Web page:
are on 365 day contracts, which means they are guaranteed so many hours of work in a year but the employer decides when those hours will be with a day or two’s minimum notice. The 365 day contracts may or may not be renewed according to circumstances. The pattern of trade can vary quite considerably, especially on a seasonal basis and because of factors like the weather. The labour flexibility brings considerable cost savings to the employer. Barry’s store is open seven days a week.
The sales staff are paid the national minimum wage. There are no premium rates for overtime or working unsocial hours. However, just a few of the regular sales staff get a 10% wage premium because of the minor supervisory duties and administrative work they also undertake. The main selection criteria for sales staff are smartness of appearance and reasonable language skills. Many of the sales staff have aspirations to move onto another job when they have gained experience. Sometimes they are able to get promoted to the small core of regular staff receiving the 10% premium rate or move elsewhere in the group. Key ways in which members of staff are recruited include by personal recommendation from existing staff and internet advertising.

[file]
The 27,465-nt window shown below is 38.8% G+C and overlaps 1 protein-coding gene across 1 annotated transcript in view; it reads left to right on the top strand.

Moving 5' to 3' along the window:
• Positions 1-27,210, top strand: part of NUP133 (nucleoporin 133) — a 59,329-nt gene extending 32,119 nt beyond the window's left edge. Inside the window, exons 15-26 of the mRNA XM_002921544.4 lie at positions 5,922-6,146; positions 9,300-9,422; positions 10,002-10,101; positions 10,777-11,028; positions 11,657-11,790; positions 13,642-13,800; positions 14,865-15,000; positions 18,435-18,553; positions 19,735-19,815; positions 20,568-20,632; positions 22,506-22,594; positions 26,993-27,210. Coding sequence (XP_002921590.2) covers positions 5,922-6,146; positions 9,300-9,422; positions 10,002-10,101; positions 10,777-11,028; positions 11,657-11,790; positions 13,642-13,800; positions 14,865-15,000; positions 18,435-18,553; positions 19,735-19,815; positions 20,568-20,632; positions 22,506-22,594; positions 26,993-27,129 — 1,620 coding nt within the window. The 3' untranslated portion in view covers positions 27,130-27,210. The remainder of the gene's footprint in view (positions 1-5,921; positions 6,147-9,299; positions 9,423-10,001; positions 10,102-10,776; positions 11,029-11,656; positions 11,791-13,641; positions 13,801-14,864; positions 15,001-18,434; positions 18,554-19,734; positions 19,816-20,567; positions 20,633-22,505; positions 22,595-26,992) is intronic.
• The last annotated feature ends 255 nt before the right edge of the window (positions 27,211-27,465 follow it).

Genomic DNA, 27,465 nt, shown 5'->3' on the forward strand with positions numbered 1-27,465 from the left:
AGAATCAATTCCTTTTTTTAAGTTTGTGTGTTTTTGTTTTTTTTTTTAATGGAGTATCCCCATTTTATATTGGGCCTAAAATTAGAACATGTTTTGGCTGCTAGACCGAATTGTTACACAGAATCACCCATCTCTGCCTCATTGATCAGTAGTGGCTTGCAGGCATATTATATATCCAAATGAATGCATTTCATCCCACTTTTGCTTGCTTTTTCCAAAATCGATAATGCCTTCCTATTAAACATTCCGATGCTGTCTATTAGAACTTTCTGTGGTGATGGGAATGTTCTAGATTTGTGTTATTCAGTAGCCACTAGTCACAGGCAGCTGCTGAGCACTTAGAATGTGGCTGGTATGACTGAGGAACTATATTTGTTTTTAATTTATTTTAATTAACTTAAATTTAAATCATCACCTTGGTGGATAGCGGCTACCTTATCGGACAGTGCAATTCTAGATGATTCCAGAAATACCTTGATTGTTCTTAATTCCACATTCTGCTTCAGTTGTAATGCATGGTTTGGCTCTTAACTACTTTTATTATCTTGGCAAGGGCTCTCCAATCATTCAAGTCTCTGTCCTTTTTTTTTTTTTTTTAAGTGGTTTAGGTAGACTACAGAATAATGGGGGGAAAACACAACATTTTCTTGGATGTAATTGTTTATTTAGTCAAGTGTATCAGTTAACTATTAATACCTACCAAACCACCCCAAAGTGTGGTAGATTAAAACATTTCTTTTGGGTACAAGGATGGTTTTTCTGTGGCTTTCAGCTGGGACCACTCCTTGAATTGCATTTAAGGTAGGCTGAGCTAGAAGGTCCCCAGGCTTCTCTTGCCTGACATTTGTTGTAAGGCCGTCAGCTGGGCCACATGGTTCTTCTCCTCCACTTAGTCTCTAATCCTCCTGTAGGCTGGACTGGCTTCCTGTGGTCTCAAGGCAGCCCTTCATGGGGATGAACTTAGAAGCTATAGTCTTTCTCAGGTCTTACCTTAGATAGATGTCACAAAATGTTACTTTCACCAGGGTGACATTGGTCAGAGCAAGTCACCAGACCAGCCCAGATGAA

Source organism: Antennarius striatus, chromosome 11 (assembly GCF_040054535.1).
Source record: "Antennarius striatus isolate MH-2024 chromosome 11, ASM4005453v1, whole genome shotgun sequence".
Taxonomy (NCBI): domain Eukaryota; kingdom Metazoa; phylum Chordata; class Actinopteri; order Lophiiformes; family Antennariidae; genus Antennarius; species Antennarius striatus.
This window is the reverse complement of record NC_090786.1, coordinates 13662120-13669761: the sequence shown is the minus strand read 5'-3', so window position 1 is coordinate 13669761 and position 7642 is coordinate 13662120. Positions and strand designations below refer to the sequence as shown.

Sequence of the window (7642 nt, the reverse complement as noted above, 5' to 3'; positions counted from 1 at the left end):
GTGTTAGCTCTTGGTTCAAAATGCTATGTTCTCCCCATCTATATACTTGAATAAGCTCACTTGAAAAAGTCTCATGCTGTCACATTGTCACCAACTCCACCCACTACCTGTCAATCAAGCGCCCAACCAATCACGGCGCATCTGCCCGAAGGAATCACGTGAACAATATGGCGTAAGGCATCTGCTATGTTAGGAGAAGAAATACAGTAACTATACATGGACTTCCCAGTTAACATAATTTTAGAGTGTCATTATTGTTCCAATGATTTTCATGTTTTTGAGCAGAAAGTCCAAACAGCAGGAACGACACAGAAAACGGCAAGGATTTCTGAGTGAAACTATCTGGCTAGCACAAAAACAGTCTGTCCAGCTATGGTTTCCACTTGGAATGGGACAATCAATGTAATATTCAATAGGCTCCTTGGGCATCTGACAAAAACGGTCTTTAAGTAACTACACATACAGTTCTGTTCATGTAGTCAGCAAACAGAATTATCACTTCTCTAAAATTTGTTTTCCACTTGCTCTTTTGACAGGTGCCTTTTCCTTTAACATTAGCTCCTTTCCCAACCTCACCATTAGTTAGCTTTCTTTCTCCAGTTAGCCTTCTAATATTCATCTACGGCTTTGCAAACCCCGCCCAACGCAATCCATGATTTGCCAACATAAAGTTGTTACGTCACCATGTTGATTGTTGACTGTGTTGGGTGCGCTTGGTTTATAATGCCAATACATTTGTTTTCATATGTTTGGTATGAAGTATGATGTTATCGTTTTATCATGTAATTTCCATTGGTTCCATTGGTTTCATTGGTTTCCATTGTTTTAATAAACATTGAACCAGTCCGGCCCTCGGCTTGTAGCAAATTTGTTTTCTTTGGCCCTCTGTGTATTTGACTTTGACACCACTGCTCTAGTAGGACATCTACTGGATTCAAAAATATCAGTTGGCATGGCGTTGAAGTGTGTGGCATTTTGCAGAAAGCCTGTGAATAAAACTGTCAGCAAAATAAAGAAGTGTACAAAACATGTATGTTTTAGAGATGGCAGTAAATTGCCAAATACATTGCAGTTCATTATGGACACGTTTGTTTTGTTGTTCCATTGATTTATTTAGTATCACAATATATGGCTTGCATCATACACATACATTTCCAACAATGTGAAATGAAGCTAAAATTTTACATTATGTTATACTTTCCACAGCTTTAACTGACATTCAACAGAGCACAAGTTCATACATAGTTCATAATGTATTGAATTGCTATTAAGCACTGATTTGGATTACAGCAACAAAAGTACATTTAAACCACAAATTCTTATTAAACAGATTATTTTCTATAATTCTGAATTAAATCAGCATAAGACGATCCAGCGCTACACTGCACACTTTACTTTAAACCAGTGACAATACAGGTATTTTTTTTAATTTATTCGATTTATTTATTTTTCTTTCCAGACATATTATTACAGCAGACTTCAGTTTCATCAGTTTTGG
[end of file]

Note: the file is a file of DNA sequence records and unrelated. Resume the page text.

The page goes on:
It is inconvenient if staff do not have a bank account. If they are taken on without one the company requires them to put down a deposit on a debit card. They have to pay a £10 a month card management fee as well as 75p each time they make a cash withdrawal. Barry’s remuneration includes an annual bonus which is linked to the profits of his store. He thinks he is reasonably paid but notes that in practice he is encouraged to keep operating costs low and this includes maintenance costs. He is aware that the shop frontage in particular is rather shabby and the window frames all need replacing urgently but such expenditure would affect the profits recorded for the shop.